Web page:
Construction of Clarksville’s Hankook AtlasBX battery plant nearing completion

Construction of Clarksville’s new, $80 million Hankook AtlasBX America Co., Ltd. automotive battery manufacturing plant is winding down. By the end of this year, the company could be at its projected peak employment in Clarksville, Tennessee, U.S., and making batteries, said Frank Tate, executive director of the Clarksville-Montgomery County Industrial Development Board, reports.

South Korean-owned AtlasBX is a sister company to Hankook Tire, also globally-based in Seoul, South Korea. Both Clarksville facilities now face each other on opposing sides of International Boulevard in the Clarksville-Montgomery County Corporate Business Park.

The 210,000-square-foot AtlasBX plant is expected to employ 190 people at its peak.

“Currently, their employment base is under 100 people, but they are adding employees daily,” Tate said. “They’re not making batteries at this time, other than having done some test runs,” Tate said.

AtlasBX received its certificate of occupancy in May and its initial employees have moved out of construction trailers, into the nearly-completed building.

Atlas BX is a manufacturer of storage batteries primarily in South Korea. It produces batteries for traditional passenger cars, light trucks, electric vehicles, commercial vehicles, boats and recreational vehicles.

Established in 1944, it exports to about 120 countries and currently operates two manufacturing plants in South Korea, which is also the location of its global headquarters office.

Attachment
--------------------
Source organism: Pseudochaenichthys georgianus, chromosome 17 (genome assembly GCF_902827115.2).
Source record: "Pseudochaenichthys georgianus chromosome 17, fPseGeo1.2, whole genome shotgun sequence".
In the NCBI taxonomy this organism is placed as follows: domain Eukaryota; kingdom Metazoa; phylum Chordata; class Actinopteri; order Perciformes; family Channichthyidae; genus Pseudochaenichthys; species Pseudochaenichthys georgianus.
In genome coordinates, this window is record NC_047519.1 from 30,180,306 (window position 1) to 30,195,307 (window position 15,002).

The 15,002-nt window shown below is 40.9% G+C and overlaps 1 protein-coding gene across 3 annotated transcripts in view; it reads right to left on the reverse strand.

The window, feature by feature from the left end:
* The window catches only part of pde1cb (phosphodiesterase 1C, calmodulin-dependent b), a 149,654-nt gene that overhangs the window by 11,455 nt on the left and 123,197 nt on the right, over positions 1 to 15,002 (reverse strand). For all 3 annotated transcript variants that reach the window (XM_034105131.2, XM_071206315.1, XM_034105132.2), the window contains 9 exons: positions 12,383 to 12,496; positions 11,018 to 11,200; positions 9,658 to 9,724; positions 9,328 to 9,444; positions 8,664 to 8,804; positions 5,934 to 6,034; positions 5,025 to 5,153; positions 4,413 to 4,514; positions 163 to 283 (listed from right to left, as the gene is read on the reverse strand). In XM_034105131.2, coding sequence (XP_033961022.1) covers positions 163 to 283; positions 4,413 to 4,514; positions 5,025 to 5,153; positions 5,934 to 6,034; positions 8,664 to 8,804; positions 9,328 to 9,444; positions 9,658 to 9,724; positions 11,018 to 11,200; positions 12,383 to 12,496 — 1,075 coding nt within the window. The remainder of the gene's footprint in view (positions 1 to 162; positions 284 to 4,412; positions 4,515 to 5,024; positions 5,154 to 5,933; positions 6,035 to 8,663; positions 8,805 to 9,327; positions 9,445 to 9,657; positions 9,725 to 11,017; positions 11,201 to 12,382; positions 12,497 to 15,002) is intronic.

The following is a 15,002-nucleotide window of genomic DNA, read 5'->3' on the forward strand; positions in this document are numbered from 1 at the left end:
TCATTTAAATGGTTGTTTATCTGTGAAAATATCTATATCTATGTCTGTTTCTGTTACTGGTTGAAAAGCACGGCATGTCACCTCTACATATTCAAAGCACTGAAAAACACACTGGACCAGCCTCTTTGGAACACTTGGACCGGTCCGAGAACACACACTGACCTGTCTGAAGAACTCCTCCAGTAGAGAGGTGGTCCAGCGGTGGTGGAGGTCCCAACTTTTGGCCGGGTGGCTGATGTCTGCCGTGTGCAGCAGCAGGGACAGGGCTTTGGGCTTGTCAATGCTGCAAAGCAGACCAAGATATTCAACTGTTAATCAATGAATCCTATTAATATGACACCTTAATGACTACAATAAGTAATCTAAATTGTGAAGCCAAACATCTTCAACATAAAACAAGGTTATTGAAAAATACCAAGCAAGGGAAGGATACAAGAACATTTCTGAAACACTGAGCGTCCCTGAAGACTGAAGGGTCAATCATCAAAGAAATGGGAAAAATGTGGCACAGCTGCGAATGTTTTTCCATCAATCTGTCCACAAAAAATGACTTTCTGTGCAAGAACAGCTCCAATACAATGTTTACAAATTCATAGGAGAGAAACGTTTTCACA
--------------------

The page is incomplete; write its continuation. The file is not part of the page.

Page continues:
Its sister company, Hankook Tire, opened its $800 million tire manufacturing plant in Clarksville in October 2017. Another South Korean company, LG Electronics, currently has a phase 1, $300 million washing machine plant in Corporate Business Park North.

AtlasBX will produce 2.4 million batteries per year in Clarksville.

While there have been concerns raised by Clarksville residents about whether AtlasBX might be a potential polluter of air and water, particularly through lead acid emissions, officials say the company is not deemed such a threat.

To keep tabs on the company, the Montgomery County Commission approved installing three air quality monitoring stations that will sit on two sites in the industrial park along International Boulevard near AtlasBX.

County Mayor Jim Durrett has said these stations, although not required by the Tennessee Department of Environment & Conservation TDEC, will be monitored by a third party with results reported locally. Air quality samples will be taken every six days, and the county would report any violations both to AtlasBX and TDEC.

According to Tate, after trial manufacturing production runs that have been conducted at the new AtlasBX plant since last fall, the county’s monitors have thus far detected ambient air lead concentrations that are safely within both federal Environmental Protection Agency and National Ambient Air Quality standards.

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